“This annual event is the largest community-wide Clean Up in Canada during Earth Week. 75,500 students and citizens have participated since 1992,” remarked Don Meade, a Board Member.

“The annual Clean Up encourages people to take care of their own neighbourhood and it has contributed to building community by bringing neighbours together. In addition, it saves tens of thousands of dollars a year for the local taxpayer and significantly boosts property values,” he stated.

“The Clean Up campaign promotes awareness and respect for biodiversity, local nature and our trails, parks and waterways. We are beautifying the local natural environment, protecting wildlife and benefiting people’s health while doing our best to encourage environmental activism in our schools and throughout our community,” he noted.

“The Clean Up is a family activity that will be remembered, cherished and talked about for years to come. By participating, parents are educating their children about the importance of the natural environment in a very practical way,” said Mr. Meade.

“The Clean Up will allow everyone to enjoy garbage-free parks and trails this spring and summer. We are very grateful for the financial support of sixty-six local sponsors including a few participating schools. We encourage and need more local organizations to sponsor the event. As the environment is everyone’s responsibility, we are very pleased that so many people have volunteered to make a big difference for our local environment in Oakville over the past twenty-four years. Let’s make the 26th annual clean up our best ever,” he concluded.


The campaign has been a real grass roots accomplishment. Over the years, citizens concerned about littering and the protection of our local natural environment became coordinators of the Clean Up in their neighbourhood.

Since 1992, there have been a total of 133 location coordinators. There are six new coordinators in 2017.

Some locations lasted for only one year while others have been ongoing almost since the start. Many locations have had changes of coordinators with one person finding someone else to replace them and keep the clean up going in that neighbourhood. As well, many locations suspended their clean up because the coordinator reported that the clean up was so successful that their green space no longer required their annual maintenance of it. Many past coordinators moved away to another community.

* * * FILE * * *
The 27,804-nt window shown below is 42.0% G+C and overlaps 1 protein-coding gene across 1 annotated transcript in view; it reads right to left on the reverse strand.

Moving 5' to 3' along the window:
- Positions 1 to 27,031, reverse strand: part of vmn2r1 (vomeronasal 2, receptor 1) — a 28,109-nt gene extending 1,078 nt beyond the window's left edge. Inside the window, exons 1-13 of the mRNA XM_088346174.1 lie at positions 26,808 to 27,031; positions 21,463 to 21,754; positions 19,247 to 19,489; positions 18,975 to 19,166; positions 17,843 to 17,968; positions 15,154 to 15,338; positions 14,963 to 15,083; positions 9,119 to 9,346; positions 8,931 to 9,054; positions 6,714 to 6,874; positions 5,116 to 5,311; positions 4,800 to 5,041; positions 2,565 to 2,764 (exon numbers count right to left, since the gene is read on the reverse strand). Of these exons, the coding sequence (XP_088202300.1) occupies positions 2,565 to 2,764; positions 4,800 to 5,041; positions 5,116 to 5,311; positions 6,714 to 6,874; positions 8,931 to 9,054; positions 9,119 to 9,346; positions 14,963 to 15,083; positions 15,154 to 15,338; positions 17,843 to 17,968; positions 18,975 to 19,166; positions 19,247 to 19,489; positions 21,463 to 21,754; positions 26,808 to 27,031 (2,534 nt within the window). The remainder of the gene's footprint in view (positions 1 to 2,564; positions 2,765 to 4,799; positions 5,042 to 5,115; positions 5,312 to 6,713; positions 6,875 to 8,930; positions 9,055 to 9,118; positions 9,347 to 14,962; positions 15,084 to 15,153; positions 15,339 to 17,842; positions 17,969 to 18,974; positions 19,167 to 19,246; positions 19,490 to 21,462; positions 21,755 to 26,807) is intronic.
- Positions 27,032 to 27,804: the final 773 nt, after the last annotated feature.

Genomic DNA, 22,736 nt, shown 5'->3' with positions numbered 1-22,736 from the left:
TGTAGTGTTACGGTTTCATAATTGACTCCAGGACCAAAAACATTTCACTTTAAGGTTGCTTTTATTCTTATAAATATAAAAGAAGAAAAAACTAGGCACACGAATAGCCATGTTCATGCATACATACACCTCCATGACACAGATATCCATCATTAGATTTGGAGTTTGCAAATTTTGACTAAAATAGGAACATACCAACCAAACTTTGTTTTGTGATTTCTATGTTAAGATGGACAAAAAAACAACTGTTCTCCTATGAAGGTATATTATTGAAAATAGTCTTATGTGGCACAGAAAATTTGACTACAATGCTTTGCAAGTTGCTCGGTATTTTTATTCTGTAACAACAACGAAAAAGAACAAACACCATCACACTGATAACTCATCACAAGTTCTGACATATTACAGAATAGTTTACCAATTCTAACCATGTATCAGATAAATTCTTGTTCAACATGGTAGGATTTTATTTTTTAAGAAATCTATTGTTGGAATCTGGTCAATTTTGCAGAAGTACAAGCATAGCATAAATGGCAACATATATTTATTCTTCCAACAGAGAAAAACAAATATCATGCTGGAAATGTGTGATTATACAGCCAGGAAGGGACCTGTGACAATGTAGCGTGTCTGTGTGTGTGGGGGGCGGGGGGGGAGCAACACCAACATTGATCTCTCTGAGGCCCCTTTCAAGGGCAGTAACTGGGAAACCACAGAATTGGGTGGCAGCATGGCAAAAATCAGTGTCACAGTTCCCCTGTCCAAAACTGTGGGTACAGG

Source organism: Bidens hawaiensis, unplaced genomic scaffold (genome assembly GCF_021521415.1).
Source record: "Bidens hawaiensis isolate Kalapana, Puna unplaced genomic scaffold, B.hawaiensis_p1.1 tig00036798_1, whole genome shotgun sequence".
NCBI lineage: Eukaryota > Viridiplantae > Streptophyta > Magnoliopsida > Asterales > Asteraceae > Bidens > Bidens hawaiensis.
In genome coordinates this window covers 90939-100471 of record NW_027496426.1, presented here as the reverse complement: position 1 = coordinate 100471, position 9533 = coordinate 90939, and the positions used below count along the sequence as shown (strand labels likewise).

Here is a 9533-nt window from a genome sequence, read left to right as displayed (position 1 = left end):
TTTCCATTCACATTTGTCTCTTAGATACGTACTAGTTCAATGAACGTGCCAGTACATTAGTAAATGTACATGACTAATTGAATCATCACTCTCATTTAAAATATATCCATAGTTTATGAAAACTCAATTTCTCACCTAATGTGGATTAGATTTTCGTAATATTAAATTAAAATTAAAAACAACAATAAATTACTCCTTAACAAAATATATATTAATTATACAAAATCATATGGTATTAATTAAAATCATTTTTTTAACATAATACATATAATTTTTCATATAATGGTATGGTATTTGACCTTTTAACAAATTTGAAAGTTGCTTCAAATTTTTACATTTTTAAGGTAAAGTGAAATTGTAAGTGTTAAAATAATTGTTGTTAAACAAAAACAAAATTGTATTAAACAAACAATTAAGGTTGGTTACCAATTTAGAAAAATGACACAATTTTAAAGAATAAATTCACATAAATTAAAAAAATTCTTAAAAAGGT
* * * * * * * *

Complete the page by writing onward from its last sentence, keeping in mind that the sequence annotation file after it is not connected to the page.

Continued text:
Up to and including the 2016 Clean Up, we have organized a total of 658 neighbourhood clean ups. We began with one in 1992, five in 1993, six in 1994 and 1995, twelve in 1996, twenty-seven locations in 2002, thirty-eight sites in 2004 and a record forty-seven locations last year.

Since 1992, when there were thirty volunteers cleaning up under the Bronte Road Bridge at the QEW, the campaign has involved more than 78,000 students and citizens.

Coordinators have primarily included individuals, families or groups of families working together. Over the years, other not for profit organizations also have played a large role in encouraging participation in this community-wide effort.

All past and present coordinators truly have made a big difference in our community. They took the bold step of becoming an organizer for the local environment. As a volunteer coordinator, they became a source of inspiration for others who shared their concerns and joined in on clean up day.

Coordinators have regularly reported that their neighbourhood has become a lot cleaner and a lot more liveable thanks to the annual clean up. Many have said that they have less and less to clean up each year with the larger pieces of garbage long ago removed.

Last spring, we were very pleased that a record 47 nature sites were cleaned up. More than 4,600 kilograms of garbage and scrap metal were trucked away after being picked up by 1,500+ enthusiastic volunteers. The response from the community for this event has been tremendous.


The annual Clean Up is a special occasion for many neighbourhoods. People renew acquaintances with friends and neighbours at the Clean Up. Organizations gather their members and bring them together in a positive and constructive activity at their locations. Some coordinators and organizations host a BBQ for the volunteers or treat volunteers with drinks and snacks to enjoy during and after the event. Some coordinators reach out to local businesses for support and donations of food or snacks for their volunteers.

This spring, seven locations in south Oakville will be enjoying pizza donated by Panago Pizza after their clean up is completed. The immense generosity of Panago Pizza will be greatly appreciated by volunteers at Coronation Park, Woodhaven Park and Sedgewick Forest, Hogg’s Back Park and Forster Park, Perkins Passage, the YMCA, Busby Park and at Dunvegan Park.


It’s not too late to set up a new location for clean up on Saturday, April 22 in the morning.

For more information, please contact the Oakville Community Centre for Peace, Ecology and Human Rights at (905) 849-5501, by e-mail at info@oakvillepeacecentre.org or by writing to P.O. Box 52007, Oakville L6J 7N5.

Please download the 2017 Earth Week Clean Up Poster and print and display it at your workplace or school.